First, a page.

When the local water isn’t potable, travellers and locals often think that their only choice is to buy safe, sealed H2O. Even in the United States and other tap-safe countries, bottled water consumption is rampant.
But the growing waste from plastic water bottles is a problem around the world.
Empty bottles, made of petroleum-based plastic, accumulate as non-biodegradable
rubbish along city streets, in rivers, in parks, on beaches, and ultimately, they can
end up in the ocean. Floating in the Pacific is the Eastern Garbage Patch, a
large heap of trash twice the size of Texas, according to the Los Angeles Times. The vast majority of it is plastic.
So, what’s the solution for litter-strewn locations? Several tourism officials and travellers themselves are making a
Banning the bottles
One way to stop
plastic-bottle-clutching tourists from littering is to ban bottled water
outright. Italy’s Cinque Terre national park – a breathtaking string of
cliff-perched villages along the Mediterranean coast – banned the bottles in 2010. This
year, the US National Park Service banned the sale of plastic water bottles at Grand Canyon National Park, where they made up 20% of the
Both parks asked tourists to fill reusable containers at public
fountains or water filling stations -- Italy’s even offers a choice of sparkling or
still. Franco Bonanini, president of the Cinque Terre national park, told
London’s Telegraph newspaper that its three million annual tourists were leaving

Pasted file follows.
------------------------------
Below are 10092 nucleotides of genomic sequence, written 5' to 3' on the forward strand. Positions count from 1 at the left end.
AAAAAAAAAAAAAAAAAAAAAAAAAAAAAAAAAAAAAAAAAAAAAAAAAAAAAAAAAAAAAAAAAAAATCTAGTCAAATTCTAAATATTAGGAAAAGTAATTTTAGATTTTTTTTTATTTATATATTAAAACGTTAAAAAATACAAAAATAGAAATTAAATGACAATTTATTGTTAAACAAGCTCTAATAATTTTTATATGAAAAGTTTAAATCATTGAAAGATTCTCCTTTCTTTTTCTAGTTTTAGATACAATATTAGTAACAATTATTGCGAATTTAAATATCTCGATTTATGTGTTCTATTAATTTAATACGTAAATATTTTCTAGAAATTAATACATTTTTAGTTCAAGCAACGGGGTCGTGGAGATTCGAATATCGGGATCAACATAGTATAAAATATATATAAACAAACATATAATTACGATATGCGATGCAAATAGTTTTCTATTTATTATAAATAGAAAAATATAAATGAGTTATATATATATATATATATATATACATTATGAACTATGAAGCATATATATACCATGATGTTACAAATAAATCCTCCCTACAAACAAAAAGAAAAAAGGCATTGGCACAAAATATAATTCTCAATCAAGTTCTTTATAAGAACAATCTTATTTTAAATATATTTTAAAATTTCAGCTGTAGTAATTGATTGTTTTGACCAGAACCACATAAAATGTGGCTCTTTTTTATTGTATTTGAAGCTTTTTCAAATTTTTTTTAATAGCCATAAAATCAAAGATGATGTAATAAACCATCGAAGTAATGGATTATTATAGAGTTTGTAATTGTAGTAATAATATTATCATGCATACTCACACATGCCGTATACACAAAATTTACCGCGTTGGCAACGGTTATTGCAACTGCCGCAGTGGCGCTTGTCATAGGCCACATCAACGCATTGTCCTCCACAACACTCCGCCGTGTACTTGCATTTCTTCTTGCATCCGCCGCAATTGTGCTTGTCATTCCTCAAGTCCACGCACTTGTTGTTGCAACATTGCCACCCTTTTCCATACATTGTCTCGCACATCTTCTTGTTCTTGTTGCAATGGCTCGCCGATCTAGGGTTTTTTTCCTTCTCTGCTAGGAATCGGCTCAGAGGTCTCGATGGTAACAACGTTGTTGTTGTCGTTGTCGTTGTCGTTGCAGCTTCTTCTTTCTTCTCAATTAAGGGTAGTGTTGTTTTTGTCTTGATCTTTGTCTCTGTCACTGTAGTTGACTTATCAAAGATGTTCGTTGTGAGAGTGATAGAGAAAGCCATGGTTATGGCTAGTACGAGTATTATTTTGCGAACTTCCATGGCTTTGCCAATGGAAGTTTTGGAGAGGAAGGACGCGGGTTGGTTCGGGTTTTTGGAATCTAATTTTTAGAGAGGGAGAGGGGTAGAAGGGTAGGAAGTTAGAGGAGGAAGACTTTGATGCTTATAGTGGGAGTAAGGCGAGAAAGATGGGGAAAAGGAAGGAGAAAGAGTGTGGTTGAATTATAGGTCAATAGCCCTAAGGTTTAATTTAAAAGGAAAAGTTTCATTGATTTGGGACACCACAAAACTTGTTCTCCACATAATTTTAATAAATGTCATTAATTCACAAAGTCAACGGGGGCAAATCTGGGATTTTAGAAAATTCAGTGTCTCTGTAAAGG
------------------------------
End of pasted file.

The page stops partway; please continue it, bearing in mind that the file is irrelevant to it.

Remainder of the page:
behind too much rubbish. "With so many visitors, the footpaths and
villages of the Cinque Terre are at risk of being transformed into a great big
open-air dustbin,” he said.
around the world are using plastic bottles as building materials. Instead of
piling up in a stream or a landfill, the bottles are packed full of sand or
trash and used as a brick. The eclectic building block was used to construct
houses, and even a water tank, in Honduras by a German man named Andreas
Froese, who went on to launch an organization called Eco-Tec, with bottle-building projects in several
The unusual architecture of these structures made them into
tourist sites themselves, as northern Nigeria discovered last year. Other initiatives, such as this Argentinean project, make more traditional-looking bricks by
grinding the plastic bottles and mixing them with cement.
One bottle at a time
Individual tourists can do their bit by carrying their
own reusable bottles and filling up with fresh, clean water
whenever they can. Eco-conscious hotels in areas without potable water are
offering water-filling stations, and those that don’t might be willing to boil
water on request. Tourists can also treat their own water with purification
devices, and there’s no need to suffer the poor taste of iodine tablets: lightweight
systems, such as ultraviolet light purifiers, don’t leave an aftertaste.
Travellers without reusable bottles or purifiers can
buy big containers to keep in their hotel rooms, rather than tossing five or
six small bottles in the trash every day. After all, those bottle-brick houses may
look cool, but there’s no shortage of plastic construction material.
Lori Robertson writes the
Ethical Traveller column for BBC Travel. You can send ethical dilemmas to email@example.com.